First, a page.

Of course, the district court did not deny the appellants' motions for summary judgment. While the result of the refusal to entertain the motions is in one sense the same as an outright merits-based denial-the appellants must stand trial-the district court's action was in reality a case-management order, and such orders ordinarily are not amenable to interlocutory appeal. See In re Recticel Foam Corp., 859 F.2d 1000, 1003 (1st Cir.1988). Moreover, the case law presents some support for a conclusion that these appeals are not justiciable here and now. See Edwards v. Cass County, 919 F.2d 273, 275-76 (5th Cir.1990); Kennedy v. City of Cleveland, 797 F.2d 297, 298, 303-04 (6th Cir.1986).
These uncertainties grow pale, however, in the light of circuit precedent. We have held that a defendant may bring an interlocutory appeal from a district court's refusal to entertain an untimely pretrial motion that raises a qualified immunity defense. See Valiente v. Rivera, 966 F.2d 21, 23 (1st Cir.1992) (per curiam); Zayas-Green v. Casaine, 906 F.2d 18, 23 (1st Cir.1990). It is trite but true that, in a multi-panel circuit, newly constituted panels are, for the most part, obligated to follow earlier panel decisions closely on point. See Williams v. Ashland Eng'g Co., 45 F.3d 588, 592 (1st Cir.1995) (collecting cases and enumerating exceptions). Because the record reveals no principled basis for a departure from this salutary principle, we adhere to prior circuit precedent and hold that we have jurisdiction over these appeals.
The Appellants' Assignment of Error
The Civil Rules endow trial judges with formidable case-management authority. This authority specifically includes-indeed, mandates-setting deadlines for the filing of pretrial motions. See Fed.R.Civ.P. 16(b)(2). In exercising this power, “[t]rial judges enjoy great latitude,” Jones v. Winnepesaukee Realty, 990 F.2d 1, 5 (1st Cir.1993), and a litigant who ignores a case-management deadline does so at his peril, see, e.g., Fed.R.Civ.P. 16(f) (authorizing sanctions for noncompliance). We have made it clear that district courts may punish such dereliction in a variety of ways, including but not limited to the preclusion of untimely motions for summary judgment based on allegations of qualified immunity. See Guzmán-Rivera v. Rivera-Cruz, 98 F.3d 664, 668 (1st Cir.1996).
Where, as here, a range of sanctions is reasonably thought to be available, we acknowledge the trial judge's special coign of vantage and give him a wide berth to determine what sanction responds most aptly to a particular infraction. See id.; Jones, 990 F.2d at 5. Consequently, we examine the trial judge's case-management decisions under an abuse of discretion rubric, mindful that a disgruntled litigant “bears a formidable burden in attempting to convince the court of appeals that the lower court erred.” United States v. One 1987 BMW 325, 985 F.2d 655, 657 (1st Cir.1993).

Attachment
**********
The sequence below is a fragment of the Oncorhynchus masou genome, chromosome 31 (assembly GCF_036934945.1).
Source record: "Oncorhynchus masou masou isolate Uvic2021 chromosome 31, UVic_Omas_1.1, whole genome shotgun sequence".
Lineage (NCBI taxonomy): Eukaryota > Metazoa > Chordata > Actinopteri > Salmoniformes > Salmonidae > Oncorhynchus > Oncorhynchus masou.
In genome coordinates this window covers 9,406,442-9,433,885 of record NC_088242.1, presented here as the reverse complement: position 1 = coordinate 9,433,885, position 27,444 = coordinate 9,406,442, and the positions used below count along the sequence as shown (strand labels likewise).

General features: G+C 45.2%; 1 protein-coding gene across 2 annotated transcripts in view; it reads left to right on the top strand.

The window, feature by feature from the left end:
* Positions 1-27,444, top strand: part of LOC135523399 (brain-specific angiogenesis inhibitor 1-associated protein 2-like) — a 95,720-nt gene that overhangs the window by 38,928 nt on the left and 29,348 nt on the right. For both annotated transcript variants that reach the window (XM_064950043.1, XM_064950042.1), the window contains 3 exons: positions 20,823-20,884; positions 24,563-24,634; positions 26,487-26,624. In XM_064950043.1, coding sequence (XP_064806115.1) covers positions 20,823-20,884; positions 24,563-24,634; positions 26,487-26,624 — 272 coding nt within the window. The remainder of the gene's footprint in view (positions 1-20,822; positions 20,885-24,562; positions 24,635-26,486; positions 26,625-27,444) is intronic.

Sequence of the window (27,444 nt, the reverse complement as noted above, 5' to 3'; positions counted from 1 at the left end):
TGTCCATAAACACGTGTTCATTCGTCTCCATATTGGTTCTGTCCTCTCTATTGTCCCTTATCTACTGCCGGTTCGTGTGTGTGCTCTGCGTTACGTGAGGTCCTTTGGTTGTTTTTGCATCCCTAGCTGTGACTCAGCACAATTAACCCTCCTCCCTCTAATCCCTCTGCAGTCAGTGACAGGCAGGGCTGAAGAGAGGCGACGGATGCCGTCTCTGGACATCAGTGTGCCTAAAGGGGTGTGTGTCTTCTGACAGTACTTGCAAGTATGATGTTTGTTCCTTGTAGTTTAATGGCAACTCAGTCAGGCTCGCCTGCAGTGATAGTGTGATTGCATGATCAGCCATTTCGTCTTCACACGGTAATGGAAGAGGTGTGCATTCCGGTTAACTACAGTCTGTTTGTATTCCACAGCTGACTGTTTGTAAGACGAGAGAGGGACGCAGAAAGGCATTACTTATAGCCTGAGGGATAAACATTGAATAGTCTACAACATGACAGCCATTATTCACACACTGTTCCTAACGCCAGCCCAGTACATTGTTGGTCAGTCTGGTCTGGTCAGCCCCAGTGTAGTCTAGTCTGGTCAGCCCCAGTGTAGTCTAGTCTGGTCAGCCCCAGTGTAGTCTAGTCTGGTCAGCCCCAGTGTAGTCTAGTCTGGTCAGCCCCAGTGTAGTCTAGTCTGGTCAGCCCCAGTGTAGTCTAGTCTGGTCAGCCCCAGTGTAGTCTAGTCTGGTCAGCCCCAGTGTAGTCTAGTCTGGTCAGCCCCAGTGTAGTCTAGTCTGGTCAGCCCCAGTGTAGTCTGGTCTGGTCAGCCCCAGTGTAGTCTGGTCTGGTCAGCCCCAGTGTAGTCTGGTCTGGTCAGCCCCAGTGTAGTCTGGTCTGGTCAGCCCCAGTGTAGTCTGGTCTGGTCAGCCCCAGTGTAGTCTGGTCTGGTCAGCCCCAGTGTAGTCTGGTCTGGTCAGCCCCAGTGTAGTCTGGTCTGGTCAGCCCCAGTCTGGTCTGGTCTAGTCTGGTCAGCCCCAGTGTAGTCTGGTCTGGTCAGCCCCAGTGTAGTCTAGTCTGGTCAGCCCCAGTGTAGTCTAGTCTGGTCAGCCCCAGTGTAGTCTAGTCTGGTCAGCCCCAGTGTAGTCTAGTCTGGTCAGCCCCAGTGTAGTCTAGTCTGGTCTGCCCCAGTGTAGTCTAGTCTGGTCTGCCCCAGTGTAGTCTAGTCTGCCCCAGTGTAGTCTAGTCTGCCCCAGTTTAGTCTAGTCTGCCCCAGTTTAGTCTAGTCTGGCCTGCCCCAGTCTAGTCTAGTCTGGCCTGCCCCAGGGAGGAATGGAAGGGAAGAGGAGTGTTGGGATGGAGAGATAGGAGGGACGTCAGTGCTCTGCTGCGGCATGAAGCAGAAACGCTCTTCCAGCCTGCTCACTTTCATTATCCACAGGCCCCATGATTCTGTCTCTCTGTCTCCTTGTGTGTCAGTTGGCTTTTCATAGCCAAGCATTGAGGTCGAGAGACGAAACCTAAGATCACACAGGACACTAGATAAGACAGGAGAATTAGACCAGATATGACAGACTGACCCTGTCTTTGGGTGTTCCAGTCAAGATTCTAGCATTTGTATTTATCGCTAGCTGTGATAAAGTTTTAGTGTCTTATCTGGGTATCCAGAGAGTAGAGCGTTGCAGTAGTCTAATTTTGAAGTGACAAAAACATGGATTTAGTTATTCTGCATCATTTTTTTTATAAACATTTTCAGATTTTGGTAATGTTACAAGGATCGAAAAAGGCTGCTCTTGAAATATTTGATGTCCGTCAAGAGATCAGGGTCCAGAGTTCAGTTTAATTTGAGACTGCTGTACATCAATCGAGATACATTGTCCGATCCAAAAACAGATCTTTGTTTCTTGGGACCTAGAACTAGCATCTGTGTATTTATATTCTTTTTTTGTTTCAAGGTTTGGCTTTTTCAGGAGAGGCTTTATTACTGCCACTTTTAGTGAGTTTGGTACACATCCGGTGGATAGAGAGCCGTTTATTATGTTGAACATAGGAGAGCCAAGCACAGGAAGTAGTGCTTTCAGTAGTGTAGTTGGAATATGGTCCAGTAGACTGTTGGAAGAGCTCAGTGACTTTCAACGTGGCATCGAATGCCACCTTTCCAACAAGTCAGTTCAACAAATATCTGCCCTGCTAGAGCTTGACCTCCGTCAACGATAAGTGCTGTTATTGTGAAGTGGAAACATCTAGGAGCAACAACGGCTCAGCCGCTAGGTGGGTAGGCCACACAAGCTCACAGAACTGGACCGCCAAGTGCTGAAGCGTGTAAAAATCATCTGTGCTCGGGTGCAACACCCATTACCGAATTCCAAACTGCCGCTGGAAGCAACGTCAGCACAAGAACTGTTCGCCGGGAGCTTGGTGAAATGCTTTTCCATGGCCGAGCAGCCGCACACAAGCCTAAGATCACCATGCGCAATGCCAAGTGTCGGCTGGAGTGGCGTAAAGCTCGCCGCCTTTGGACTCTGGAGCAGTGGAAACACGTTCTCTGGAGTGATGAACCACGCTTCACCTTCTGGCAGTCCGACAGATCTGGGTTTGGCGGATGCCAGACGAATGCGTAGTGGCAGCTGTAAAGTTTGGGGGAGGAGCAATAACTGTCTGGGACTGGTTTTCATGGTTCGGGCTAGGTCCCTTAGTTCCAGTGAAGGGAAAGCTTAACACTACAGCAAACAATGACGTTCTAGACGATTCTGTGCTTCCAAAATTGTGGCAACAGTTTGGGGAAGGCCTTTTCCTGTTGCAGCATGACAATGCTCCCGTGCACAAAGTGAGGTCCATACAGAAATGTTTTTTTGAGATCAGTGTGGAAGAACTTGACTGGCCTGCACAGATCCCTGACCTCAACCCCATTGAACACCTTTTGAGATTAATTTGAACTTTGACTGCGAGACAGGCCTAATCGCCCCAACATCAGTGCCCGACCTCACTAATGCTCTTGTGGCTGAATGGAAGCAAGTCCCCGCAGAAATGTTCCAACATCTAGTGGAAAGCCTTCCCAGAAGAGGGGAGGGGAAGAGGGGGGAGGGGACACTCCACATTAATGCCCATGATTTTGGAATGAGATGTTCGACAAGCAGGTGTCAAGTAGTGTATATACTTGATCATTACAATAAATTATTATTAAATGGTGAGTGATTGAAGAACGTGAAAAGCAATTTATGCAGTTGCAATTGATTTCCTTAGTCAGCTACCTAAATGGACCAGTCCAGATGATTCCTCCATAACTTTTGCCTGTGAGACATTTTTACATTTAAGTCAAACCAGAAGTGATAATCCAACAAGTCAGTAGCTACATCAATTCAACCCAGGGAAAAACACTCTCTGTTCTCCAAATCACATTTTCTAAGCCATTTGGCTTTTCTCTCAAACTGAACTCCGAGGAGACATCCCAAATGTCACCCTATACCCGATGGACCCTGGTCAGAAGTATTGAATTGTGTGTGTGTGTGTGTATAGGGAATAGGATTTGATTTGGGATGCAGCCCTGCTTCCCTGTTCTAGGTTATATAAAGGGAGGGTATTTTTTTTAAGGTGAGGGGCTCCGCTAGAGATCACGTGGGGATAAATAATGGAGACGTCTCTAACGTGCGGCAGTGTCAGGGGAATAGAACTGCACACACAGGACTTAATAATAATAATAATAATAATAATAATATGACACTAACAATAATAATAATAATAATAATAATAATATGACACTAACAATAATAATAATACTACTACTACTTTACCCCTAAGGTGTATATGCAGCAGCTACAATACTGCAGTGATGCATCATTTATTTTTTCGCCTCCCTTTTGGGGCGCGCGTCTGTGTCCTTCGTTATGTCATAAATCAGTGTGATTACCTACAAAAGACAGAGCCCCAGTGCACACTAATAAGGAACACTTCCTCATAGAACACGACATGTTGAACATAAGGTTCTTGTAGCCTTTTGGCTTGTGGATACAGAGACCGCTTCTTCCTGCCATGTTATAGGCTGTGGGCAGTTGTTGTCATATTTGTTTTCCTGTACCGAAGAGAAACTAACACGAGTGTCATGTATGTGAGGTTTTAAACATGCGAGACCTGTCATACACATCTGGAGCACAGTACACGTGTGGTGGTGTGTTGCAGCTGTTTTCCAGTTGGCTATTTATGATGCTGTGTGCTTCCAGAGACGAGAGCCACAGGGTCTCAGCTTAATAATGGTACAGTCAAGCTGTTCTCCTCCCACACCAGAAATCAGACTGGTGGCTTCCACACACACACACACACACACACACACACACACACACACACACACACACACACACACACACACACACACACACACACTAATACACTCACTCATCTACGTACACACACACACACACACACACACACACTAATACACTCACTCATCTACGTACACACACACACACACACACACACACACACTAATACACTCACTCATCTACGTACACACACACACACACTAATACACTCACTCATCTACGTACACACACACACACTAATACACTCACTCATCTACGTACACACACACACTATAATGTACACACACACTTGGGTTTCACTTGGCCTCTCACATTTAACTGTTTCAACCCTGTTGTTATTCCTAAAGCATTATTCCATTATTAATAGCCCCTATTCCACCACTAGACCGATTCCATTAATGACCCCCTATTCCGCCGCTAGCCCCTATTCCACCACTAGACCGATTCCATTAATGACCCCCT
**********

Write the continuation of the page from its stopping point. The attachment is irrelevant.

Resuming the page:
In this instance, the appellants are dealing from weakness. Despite the fact that other defendants who were first impleaded by means of the third amended complaint managed to file summary judgment motions on time, the appellants did not; they docketed their motions for summary judgment eight and fifteen weeks, respectively, after the (twice-extended) deadline for filing dispositive motions had expired. In the interim, they made no attempt to request a modification of the applicable deadline. Moreover, they proffered no compelling explanation for their delinquency.
To be sure, upon filing their motions-a step that they took without first seeking leave of court-the appellants strove to shift the blame by complaining loudly about the DOJ's lack of diligence in providing counsel. Yet, this complaint, even if true, does not advance the appellants' cause. Attorneys represent clients, and as a general rule an attorney's blunder binds her client. See Link v. Wabash R. Co., 370 U.S. 626, 633-36, 82 S.Ct. 1386, 1390-92, 8 L.Ed.2d 734 (1962); Thibeault v. Square D Co., 960 F.2d 239, 246 (1st Cir.1992). What is more, litigants have an unflagging duty to comply with clearly communicated case-management orders, and this duty extends even to litigants who proceed pro se. See McNeil v. United States, 508 U.S. 106, 113, 113 S.Ct. 1980, 1984, 124 L.Ed.2d 21 (1993); Downs v. Westphal, 78 F.3d 1252, 1257 (7th Cir.1996).
We think that, at the very least, the appellants should have appeared in response to the summonses and kept the court abreast of any difficulties that they were encountering with regard to legal representation. This modicum of attention might have permitted the district court to consider whether good cause existed to modify its scheduling order. See Fed.R.Civ.P. 16(b). However, the appellants' show of indifference sealed off this avenue of relief. See Johnson v. Mammoth Recreations, Inc., 975 F.2d 604, 609 (9th Cir.1992) (“[C]arelessness is not compatible with a finding of diligence and offers no reason for a grant of relief.”). In context, then, the problems that the appellants allegedly experienced in obtaining counsel from the DOJ do not shield them from the condign consequences of their unilateral decision to boycott the district court's time line.